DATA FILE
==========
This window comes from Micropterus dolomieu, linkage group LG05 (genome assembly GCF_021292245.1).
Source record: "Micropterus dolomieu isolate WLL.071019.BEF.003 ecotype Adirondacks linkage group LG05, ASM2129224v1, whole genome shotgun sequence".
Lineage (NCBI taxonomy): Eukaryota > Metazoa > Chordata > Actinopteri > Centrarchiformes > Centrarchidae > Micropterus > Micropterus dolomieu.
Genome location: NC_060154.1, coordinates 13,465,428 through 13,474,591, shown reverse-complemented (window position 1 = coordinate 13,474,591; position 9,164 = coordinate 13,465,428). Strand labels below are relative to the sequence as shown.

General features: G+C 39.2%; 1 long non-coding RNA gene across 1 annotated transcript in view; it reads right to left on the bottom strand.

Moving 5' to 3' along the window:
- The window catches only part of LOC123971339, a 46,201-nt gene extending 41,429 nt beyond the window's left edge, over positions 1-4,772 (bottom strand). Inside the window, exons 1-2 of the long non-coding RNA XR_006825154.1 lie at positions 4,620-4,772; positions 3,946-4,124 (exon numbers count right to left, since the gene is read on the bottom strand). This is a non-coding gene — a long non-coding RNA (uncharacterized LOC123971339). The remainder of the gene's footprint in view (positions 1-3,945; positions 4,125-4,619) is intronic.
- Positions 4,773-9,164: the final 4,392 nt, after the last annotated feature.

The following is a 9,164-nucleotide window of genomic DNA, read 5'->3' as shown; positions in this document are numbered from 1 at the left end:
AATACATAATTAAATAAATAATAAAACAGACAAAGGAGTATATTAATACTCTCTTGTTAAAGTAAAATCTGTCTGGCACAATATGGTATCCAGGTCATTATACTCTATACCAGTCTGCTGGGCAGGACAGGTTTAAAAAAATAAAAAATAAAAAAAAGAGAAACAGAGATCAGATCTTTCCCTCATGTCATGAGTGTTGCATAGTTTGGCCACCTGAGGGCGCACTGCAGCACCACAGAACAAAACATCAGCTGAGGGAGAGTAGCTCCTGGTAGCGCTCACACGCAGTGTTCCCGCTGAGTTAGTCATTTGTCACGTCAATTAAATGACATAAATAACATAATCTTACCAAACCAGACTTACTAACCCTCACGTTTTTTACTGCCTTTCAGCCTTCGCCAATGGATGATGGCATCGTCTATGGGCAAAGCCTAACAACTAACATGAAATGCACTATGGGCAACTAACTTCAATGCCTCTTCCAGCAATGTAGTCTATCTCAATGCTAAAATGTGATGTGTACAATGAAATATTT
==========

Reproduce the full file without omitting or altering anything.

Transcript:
This window comes from Micropterus dolomieu, linkage group LG05 (genome assembly GCF_021292245.1).
Source record: "Micropterus dolomieu isolate WLL.071019.BEF.003 ecotype Adirondacks linkage group LG05, ASM2129224v1, whole genome shotgun sequence".
Lineage (NCBI taxonomy): Eukaryota > Metazoa > Chordata > Actinopteri > Centrarchiformes > Centrarchidae > Micropterus > Micropterus dolomieu.
Genome location: NC_060154.1, coordinates 13,465,428 through 13,474,591, shown reverse-complemented (window position 1 = coordinate 13,474,591; position 9,164 = coordinate 13,465,428). Strand labels below are relative to the sequence as shown.

General features: G+C 39.2%; 1 long non-coding RNA gene across 1 annotated transcript in view; it reads right to left on the bottom strand.

Moving 5' to 3' along the window:
- The window catches only part of LOC123971339, a 46,201-nt gene extending 41,429 nt beyond the window's left edge, over positions 1-4,772 (bottom strand). Inside the window, exons 1-2 of the long non-coding RNA XR_006825154.1 lie at positions 4,620-4,772; positions 3,946-4,124 (exon numbers count right to left, since the gene is read on the bottom strand). This is a non-coding gene — a long non-coding RNA (uncharacterized LOC123971339). The remainder of the gene's footprint in view (positions 1-3,945; positions 4,125-4,619) is intronic.
- Positions 4,773-9,164: the final 4,392 nt, after the last annotated feature.

The following is a 9,164-nucleotide window of genomic DNA, read 5'->3' as shown; positions in this document are numbered from 1 at the left end:
AATACATAATTAAATAAATAATAAAACAGACAAAGGAGTATATTAATACTCTCTTGTTAAAGTAAAATCTGTCTGGCACAATATGGTATCCAGGTCATTATACTCTATACCAGTCTGCTGGGCAGGACAGGTTTAAAAAAATAAAAAATAAAAAAAAGAGAAACAGAGATCAGATCTTTCCCTCATGTCATGAGTGTTGCATAGTTTGGCCACCTGAGGGCGCACTGCAGCACCACAGAACAAAACATCAGCTGAGGGAGAGTAGCTCCTGGTAGCGCTCACACGCAGTGTTCCCGCTGAGTTAGTCATTTGTCACGTCAATTAAATGACATAAATAACATAATCTTACCAAACCAGACTTACTAACCCTCACGTTTTTTACTGCCTTTCAGCCTTCGCCAATGGATGATGGCATCGTCTATGGGCAAAGCCTAACAACTAACATGAAATGCACTATGGGCAACTAACTTCAATGCCTCTTCCAGCAATGTAGTCTATCTCAATGCTAAAATGTGATGTGTACAATGAAATATTT